All these things the textbook will tell you to do: yet no one has ever achieved so perfectly a co-ordination and exploitation of wrist, shoulders, waist, legs and feet as Maurice Tate did. It was as if bowling had been implanted in him at birth, and came out – as the great arts come out – after due digestion, at that peak of greatness which is not created – but only confirmed – by instruction.
James’s point is that the appreciation of cricket as art, as opposed to static art works, lies is seeing the “image constantly recreated”, an ideal that the spectator can carry round with them and recreate as required, whether they be watching the celebrated performers in a Test match or the unknown players in some village game that they might stumble across. So it is that even the journeyman, who might never arouse the level of appreciation an Arlott might see in a Tate, nevertheless brings with them the constantly recreated image of the game. They represent its spirit, its potential, and its art.
I concentrated that much more as the day wore on – it helped that Kent were playing well – and gradually what had been a game with indistinguishable figures was transformed into a contest between distinct individuals, each being themselves yet each being representative of the side. Individual contests were played out, matching character to character, while the greater narrative of one team pitted against another continued.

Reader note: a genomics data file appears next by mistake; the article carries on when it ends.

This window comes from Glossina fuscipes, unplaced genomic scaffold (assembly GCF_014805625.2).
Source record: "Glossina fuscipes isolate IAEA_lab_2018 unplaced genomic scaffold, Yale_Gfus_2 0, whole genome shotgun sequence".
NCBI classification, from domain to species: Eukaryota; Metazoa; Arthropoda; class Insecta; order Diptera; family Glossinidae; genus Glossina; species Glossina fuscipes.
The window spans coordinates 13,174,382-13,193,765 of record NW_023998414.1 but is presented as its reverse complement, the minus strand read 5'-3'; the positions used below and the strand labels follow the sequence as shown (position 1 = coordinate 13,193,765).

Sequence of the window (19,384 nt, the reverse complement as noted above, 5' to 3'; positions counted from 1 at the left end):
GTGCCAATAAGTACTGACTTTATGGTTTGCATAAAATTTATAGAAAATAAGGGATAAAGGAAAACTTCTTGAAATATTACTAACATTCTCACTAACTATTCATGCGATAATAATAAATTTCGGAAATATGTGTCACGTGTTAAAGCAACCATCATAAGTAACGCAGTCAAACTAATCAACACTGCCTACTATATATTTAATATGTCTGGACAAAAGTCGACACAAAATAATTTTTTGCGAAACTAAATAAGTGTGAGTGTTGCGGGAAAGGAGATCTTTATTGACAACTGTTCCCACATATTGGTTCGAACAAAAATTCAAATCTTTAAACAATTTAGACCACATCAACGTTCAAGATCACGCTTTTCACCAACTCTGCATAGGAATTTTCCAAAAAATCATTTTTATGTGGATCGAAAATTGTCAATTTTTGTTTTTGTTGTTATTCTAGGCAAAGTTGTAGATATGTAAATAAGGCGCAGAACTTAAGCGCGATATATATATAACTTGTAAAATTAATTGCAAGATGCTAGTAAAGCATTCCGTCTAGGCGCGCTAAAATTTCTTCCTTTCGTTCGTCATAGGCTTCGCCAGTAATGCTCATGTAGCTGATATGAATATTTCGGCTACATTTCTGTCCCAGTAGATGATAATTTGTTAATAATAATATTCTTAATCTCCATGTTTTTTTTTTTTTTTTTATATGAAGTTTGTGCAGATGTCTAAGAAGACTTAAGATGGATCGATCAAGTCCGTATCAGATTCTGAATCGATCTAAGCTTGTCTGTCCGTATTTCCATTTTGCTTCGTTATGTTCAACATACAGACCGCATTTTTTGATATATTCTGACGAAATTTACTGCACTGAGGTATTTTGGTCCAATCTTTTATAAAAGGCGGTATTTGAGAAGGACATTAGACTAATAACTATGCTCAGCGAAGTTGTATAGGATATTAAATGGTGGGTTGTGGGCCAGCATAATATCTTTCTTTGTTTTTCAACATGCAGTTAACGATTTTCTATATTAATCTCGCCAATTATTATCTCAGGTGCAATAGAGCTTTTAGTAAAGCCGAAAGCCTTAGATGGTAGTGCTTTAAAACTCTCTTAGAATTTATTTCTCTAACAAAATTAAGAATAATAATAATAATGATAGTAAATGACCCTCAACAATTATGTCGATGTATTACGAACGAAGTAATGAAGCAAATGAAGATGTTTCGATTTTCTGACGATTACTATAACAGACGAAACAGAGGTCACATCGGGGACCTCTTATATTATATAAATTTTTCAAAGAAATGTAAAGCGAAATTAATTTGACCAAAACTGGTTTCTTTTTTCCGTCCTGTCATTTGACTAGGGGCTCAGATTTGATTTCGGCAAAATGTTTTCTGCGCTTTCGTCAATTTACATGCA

Above all that, the game itself was illustrated, continuing on its eternal round. James says that cricket is perhaps the only game in which the end result is of little importance: “What matters in cricket, as in all the arts, is … what everyone with some knowledge of the elements can see and feel”.
I don’t know that I entirely agree this, at least in its claim to an exclusivity for cricket as an art form in which the existence of the game matters more than how it may finish. I think that, deep down, it is true for all sport. Art encapsulates experience through form and feeling. So does sport. We are watching contests, one force weighed against another, with the understanding that one must triumph and the other concede. Those contests are at a micro as well as a macro level, player against player, side against side, or (if you must) nation against nation, and what matters is that they are ongoing contests, much more than the passing significance of a result. They represent the choice we have in conquering life’s random obstacles. There is always the chance that we could win, and with such hope we carry on. Cricket exemplifies this, with its particular complexity and beauty, even in an ordinary county game, but it does not do so uniquely. All sport is art, if we can but see and feel.